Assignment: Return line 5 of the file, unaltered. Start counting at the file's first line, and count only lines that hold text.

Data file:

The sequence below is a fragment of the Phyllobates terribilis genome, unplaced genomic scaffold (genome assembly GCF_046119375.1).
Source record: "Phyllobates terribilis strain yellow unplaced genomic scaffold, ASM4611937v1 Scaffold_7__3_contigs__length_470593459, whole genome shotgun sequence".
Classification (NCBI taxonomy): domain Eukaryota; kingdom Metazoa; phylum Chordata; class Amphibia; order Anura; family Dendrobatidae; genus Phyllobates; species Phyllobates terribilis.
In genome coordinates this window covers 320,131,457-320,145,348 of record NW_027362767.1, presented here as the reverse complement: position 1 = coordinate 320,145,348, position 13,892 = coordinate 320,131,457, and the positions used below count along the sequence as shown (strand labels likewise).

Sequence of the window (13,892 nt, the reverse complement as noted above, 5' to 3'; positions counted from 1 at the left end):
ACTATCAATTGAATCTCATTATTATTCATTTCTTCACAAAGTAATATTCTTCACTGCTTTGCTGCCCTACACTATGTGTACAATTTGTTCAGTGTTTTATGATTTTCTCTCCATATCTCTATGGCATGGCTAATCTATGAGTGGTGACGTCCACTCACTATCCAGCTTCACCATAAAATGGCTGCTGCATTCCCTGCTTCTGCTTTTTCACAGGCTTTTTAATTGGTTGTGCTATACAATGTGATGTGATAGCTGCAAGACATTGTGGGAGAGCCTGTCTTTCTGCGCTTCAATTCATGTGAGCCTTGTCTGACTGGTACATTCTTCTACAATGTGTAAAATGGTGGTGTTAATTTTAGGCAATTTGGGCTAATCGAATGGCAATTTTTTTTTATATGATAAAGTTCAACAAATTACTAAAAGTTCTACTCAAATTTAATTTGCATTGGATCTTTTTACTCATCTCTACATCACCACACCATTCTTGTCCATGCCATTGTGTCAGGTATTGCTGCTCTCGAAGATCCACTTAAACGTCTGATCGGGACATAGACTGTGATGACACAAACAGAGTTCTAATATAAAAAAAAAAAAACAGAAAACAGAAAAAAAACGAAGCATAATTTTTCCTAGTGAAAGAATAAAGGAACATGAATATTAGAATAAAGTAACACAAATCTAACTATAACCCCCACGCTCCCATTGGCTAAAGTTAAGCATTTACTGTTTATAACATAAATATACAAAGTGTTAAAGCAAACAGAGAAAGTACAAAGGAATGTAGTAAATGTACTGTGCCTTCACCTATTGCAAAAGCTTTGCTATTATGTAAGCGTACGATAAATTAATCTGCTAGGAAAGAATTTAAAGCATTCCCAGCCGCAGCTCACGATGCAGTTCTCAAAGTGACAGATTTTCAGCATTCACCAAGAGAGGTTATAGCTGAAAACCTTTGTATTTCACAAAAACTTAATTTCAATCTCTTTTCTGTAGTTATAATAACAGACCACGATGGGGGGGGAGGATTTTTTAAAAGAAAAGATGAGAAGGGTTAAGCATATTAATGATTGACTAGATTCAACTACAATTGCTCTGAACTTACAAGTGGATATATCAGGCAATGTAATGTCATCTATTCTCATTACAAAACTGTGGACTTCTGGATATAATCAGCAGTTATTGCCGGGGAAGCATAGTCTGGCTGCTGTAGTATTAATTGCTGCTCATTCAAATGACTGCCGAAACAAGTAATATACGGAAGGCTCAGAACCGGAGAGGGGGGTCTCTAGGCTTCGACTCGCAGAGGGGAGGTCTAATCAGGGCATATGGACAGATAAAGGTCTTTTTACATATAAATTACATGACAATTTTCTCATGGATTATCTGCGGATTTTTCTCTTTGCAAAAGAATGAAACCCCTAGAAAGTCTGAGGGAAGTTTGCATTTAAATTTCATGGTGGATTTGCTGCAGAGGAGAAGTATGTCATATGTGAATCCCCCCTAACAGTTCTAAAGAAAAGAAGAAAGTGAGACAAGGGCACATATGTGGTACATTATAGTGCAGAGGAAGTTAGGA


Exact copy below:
Sequence of the window (13,892 nt, the reverse complement as noted above, 5' to 3'; positions counted from 1 at the left end):